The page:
Please don't use this sort of language when writing:
if any 1 can help me u can add me
b coz iz 1rrit4t1ng 2 red & undrst4nd eezily.
If you want to install Ubuntu so that it is the only operating system on your computer (i.e. Vista and any other operating systems will be deleted during the setup; note: this removes any data on the harddisk, including your personal files
), this one is an easy task. After you have burned the Ubuntu disc (the Ubuntu Desktop edition is the combined installation and live cd; the other option is Alternate Install disc which is not a live-cd, but a text-mode installation media), put the disc into your cd drive and reboot your computer (so that the disc is in the drive when your computer starts up). If your BIOS is configured to boot off cd before harddisk, you should get an Ubuntu Linux bootup menu in a moment - if you instead get back to Windows, reboot (again) and right after the system starts, you should see a "press <some key name here> to select boot device"; press the key mentioned and select to boot from your cd drive (or dvd, or whatever optical drive it is that you put the Ubuntu disc into). If you don't see that message, then after you have rebooted press DEL or F12 or whatever key you are told to press to enter setup (=BIOS configuration) - from there change boot device order so that cd (/dvd/other optical drive) is before harddisk, not vice versa, then save, exit and you should be fine.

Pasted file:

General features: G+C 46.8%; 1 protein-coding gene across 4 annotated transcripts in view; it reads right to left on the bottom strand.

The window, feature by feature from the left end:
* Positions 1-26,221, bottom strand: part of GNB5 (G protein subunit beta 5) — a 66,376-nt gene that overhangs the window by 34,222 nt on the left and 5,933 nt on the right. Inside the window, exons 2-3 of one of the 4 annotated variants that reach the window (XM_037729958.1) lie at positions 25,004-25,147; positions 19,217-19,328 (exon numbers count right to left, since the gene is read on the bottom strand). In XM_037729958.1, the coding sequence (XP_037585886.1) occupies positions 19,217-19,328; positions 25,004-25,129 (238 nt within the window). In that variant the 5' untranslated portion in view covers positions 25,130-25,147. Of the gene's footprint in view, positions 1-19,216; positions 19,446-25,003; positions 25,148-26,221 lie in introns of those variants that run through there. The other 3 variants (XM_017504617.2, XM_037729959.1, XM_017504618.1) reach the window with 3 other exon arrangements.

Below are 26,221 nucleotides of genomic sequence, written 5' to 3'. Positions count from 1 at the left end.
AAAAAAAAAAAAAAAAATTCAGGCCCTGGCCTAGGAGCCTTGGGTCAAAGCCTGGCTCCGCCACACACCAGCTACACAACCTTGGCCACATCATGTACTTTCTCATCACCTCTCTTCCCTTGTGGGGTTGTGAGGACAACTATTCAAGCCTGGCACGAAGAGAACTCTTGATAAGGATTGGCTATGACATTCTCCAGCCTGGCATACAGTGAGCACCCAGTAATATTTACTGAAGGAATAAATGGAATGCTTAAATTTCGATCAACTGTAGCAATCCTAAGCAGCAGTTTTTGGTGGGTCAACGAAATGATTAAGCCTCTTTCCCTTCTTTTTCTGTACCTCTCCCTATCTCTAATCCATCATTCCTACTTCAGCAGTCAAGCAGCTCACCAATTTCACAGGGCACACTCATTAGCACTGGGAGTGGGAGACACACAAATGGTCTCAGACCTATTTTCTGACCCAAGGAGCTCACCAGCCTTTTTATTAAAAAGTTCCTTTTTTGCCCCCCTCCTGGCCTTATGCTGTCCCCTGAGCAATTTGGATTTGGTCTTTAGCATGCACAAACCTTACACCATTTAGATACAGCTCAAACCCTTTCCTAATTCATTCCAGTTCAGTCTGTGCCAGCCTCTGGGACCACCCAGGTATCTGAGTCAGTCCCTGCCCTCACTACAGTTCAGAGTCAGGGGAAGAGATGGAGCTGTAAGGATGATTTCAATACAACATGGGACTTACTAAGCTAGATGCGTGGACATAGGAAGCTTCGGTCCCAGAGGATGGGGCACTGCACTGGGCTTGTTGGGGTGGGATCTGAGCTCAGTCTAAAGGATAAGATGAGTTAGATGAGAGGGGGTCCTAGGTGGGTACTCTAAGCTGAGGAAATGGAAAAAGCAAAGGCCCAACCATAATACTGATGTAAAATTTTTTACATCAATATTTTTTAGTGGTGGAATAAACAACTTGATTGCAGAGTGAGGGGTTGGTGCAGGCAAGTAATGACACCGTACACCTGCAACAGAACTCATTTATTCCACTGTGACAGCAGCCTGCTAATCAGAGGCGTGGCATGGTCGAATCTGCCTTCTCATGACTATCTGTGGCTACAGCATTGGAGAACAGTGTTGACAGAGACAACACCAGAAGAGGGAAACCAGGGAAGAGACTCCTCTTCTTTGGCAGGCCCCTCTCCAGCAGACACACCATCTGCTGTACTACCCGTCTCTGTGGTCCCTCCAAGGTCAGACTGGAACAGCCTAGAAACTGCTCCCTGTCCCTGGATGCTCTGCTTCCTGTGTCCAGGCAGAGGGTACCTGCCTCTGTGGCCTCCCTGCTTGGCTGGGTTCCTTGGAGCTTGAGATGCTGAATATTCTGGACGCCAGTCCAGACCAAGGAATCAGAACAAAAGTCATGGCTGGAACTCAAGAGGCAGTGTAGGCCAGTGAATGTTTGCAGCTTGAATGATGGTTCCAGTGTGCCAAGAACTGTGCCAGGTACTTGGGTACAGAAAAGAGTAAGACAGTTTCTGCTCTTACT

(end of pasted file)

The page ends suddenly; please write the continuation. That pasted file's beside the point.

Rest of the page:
Once the Ubuntu boot menu comes up, select the option to test the disc for defects (I don't remember the exact words, but it's a selection that lets you have the disc checked for being written correctly). When that has passed ok, get back to the menu and select the first option to start up Ubuntu. When it loads, you get a nice desktop - click the Install icon to start setup and follow the couple easy steps that follow; in the partitioning step (number 2 or 3 I think) select the whole disk to be used (no resizing, no manual partitioning etc. - just format the whole disk; if you want to spare your personal data on the harddisk, select the option to resize existing partitions to create free space for Ubuntu
). In 15-60 minutes depending on your hardware you should be using Ubuntu then..